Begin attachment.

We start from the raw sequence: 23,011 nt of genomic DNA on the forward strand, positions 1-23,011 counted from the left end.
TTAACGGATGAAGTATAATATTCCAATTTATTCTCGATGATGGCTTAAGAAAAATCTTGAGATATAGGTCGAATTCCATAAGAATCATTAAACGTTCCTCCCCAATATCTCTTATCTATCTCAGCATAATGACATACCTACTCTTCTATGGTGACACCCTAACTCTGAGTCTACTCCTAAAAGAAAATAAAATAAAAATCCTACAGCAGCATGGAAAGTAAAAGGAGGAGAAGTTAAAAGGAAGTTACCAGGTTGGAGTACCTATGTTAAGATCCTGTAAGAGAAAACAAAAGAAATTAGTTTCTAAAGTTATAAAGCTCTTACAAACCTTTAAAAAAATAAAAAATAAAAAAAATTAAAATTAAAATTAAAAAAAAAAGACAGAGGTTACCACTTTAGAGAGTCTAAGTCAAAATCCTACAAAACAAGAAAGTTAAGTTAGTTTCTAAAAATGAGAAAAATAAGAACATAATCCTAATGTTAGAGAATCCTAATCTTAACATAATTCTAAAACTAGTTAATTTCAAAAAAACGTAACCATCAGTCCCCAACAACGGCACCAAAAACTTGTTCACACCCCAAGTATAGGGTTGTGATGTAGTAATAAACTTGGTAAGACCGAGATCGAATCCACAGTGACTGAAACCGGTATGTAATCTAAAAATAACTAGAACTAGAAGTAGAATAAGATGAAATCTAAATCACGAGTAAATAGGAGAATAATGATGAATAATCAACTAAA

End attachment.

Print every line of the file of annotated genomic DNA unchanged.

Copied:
We start from the raw sequence: 23,011 nt of genomic DNA on the forward strand, positions 1-23,011 counted from the left end.
TTAACGGATGAAGTATAATATTCCAATTTATTCTCGATGATGGCTTAAGAAAAATCTTGAGATATAGGTCGAATTCCATAAGAATCATTAAACGTTCCTCCCCAATATCTCTTATCTATCTCAGCATAATGACATACCTACTCTTCTATGGTGACACCCTAACTCTGAGTCTACTCCTAAAAGAAAATAAAATAAAAATCCTACAGCAGCATGGAAAGTAAAAGGAGGAGAAGTTAAAAGGAAGTTACCAGGTTGGAGTACCTATGTTAAGATCCTGTAAGAGAAAACAAAAGAAATTAGTTTCTAAAGTTATAAAGCTCTTACAAACCTTTAAAAAAATAAAAAATAAAAAAAATTAAAATTAAAATTAAAAAAAAAAGACAGAGGTTACCACTTTAGAGAGTCTAAGTCAAAATCCTACAAAACAAGAAAGTTAAGTTAGTTTCTAAAAATGAGAAAAATAAGAACATAATCCTAATGTTAGAGAATCCTAATCTTAACATAATTCTAAAACTAGTTAATTTCAAAAAAACGTAACCATCAGTCCCCAACAACGGCACCAAAAACTTGTTCACACCCCAAGTATAGGGTTGTGATGTAGTAATAAACTTGGTAAGACCGAGATCGAATCCACAGTGACTGAAACCGGTATGTAATCTAAAAATAACTAGAACTAGAAGTAGAATAAGATGAAATCTAAATCACGAGTAAATAGGAGAATAATGATGAATAATCAACTAAA